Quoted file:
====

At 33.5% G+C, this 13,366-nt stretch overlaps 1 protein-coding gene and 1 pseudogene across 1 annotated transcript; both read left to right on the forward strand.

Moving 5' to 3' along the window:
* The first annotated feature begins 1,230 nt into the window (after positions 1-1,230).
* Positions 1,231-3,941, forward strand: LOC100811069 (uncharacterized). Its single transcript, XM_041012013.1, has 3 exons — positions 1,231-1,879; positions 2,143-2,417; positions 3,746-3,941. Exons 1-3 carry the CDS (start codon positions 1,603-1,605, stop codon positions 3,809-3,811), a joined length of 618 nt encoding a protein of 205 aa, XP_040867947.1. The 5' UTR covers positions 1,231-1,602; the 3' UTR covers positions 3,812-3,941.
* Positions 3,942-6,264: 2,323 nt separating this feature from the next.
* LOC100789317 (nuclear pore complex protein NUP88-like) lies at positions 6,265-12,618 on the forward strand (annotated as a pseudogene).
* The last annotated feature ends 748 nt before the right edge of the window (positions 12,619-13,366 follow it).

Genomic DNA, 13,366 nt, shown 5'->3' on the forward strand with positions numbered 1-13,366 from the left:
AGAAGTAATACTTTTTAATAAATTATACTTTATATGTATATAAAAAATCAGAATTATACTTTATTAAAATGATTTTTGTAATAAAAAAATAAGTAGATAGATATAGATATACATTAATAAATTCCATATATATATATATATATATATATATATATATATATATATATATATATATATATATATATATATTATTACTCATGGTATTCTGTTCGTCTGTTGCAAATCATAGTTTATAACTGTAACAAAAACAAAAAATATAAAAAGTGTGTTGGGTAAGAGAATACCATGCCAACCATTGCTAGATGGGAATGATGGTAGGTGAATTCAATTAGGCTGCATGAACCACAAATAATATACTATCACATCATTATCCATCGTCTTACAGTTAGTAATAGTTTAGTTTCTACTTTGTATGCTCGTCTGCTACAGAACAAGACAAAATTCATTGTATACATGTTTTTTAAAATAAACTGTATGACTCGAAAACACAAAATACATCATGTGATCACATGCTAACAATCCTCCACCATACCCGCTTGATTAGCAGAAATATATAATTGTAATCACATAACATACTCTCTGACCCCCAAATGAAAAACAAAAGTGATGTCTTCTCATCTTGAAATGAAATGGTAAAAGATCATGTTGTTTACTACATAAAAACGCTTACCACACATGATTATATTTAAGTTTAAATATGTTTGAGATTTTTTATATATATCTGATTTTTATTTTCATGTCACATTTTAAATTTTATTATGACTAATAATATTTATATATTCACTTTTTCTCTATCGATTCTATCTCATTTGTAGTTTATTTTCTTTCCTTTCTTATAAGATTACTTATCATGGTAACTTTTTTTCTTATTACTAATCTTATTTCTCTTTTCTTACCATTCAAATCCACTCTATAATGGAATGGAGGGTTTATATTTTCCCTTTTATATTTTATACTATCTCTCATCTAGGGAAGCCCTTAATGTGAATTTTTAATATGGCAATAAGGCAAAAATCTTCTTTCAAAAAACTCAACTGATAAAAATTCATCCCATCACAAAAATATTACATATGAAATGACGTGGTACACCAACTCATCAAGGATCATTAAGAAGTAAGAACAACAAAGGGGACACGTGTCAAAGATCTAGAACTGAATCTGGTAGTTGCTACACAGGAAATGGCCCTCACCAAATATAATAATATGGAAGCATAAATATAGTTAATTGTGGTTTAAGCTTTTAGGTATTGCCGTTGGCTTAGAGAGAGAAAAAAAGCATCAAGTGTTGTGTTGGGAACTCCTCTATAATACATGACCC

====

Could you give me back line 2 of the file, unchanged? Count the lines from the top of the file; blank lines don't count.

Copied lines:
Moving 5' to 3' along the window: